Kazuyoshi Nakamura writes:
I think that Mrs. Masuda has about
1. She likes to stay at home, she does not exercise.
2. She is approximately 15 kilos overweight.
3. She dislikes most vegetables and fruits.
4. Her LDL-cholesterol level is above normal.
These problems have some relationships to one another.
Problems 1 & 2: She likes to stay at home, she does not exercise; and she is approximately 15 kilos overweight. The first thing that she should do more walking, taking a walk, going shopping and walking around the park, etc. But she does not like exercise, so she should not do hard workouts. So she can do light exercise, she should do harder exercise little by little. Being overweight results in excess fat in the body. That raises risk of breast cancer. So she should do exercise. The National Research Council and the American Medical Association have recommended that the measurement of blood fats, particularly cholesterol, should become a part of all routine physical examinations. If you fall into a high risk group on the basis of these tests or if you want to reduce your chances of disease, here are some recommendations and some ways to help carry them out: To keep your weight down, participate in routine physical exercise and control your calorie intake.
Problem 3: She dislikes most vegetables and fruits. She had better have vegetables and fruits, because these foods are plentiful sources of vitamins, minerals, biochemical compounds, and fiber-ingredients that may help to reduce cancer risk. Moreover, eating enough fruits and vegetables means an individual is likely to eat proportionately less fatty and high-calorie foods. Fruits and vegetables are chemically very complex, and contain many biochemicals that may contribute to reduction of cancer risk. Research underway in many laboratories is seeking to identify the factors in foods that help to prevent cancer.
Problem 4: Her LDL-cholesterol level is above normal. She likes beef and pork, coconut oil or margarine, cakes, ice cream etc. These foods contain high levels of LDL-cholesterol. Too much cholesterol can raise her risk of a cancer. Eating healthy food can help lower your LDL cholesterol level, and it may protect you from the damaging effects of cholesterol. Eating healthy foods usually lowers cholesterol levels. Here are some tips on eating smart:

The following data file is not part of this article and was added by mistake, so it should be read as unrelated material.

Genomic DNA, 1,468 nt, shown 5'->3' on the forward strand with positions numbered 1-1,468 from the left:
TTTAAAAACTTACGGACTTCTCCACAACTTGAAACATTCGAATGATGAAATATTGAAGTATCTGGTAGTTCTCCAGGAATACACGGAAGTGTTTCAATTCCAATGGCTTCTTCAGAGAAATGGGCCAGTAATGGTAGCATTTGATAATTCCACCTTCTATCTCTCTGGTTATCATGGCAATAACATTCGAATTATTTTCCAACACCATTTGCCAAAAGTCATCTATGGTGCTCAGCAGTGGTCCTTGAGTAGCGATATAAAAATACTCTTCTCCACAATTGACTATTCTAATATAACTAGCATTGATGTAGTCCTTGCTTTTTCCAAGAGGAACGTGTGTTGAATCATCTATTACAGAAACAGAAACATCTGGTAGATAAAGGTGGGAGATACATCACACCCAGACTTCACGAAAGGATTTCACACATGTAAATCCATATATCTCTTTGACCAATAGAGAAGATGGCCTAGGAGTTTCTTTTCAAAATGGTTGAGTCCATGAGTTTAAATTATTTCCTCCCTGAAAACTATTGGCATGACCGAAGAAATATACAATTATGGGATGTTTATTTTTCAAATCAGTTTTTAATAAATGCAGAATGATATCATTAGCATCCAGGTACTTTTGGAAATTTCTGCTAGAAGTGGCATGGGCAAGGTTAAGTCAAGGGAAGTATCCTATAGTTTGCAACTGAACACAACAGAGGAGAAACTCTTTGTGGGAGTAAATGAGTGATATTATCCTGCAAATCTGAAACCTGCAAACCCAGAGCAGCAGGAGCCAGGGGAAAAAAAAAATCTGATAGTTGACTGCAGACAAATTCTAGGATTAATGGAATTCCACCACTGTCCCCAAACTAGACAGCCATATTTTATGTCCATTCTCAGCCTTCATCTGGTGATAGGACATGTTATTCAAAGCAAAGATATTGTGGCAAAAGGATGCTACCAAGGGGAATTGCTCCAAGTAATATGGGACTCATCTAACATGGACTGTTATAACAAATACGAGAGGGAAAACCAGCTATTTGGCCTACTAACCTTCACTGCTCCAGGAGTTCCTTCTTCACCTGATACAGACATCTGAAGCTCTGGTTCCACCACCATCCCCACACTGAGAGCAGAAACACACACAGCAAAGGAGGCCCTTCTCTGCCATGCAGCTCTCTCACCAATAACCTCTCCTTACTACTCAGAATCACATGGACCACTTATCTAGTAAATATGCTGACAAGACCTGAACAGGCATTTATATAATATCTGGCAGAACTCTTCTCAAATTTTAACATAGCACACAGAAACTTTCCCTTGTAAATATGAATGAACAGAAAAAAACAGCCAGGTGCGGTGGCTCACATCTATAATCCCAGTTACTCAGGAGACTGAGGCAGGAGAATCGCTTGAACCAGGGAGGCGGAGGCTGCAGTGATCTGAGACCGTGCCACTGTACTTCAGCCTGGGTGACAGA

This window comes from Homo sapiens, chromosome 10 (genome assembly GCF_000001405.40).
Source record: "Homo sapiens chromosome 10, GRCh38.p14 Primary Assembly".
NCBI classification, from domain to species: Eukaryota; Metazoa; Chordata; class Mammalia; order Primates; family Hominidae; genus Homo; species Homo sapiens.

a) Eat more fruits and vegetables.
b) Eat more broiled or grilled fish and skinless chicken and less fried meats.
c) Choose lean cuts (pieces of meat containing little visible fat) when you eat beef, pork and lamb. Also, cut down on the amount of meat you eat.
d) Eat a variety of fiber rich foods, like oats, whole grain breads and apples. Fiber helps reduce cholesterol levels. Fiber rich foods can also help when you're trying to lose weight, because they make you feel full.
e) Limit your intake of saturated fats, like dairy fats (in ice cream and butter) and palm and coconut oils (in baked goods). It helps to read the labels on food packages. A label may say the food is low in cholesterol, but the food could still be high in saturated fats. When you see these ingredients on the package like palm oil, coconut oil, partially saturated vegetable oil and hydrogenated vegetable oil, you know that product is high in saturated fat.
f) Limit high cholesterol foods, like egg yolks and liver. Eat no more than four egg yolks a week.
g) Avoid eating fried foods.
What should she do if exercising and eating healthy foods do not lower her cholesterol level enough?
If eating healthy, exercising and making other changes in her life do not lower her cholesterol level after about six months, her doctor may want to discuss using medicine to lower her cholesterol level. This may be lifelong treatment, so it should be thought about only if healthy habits do not work.
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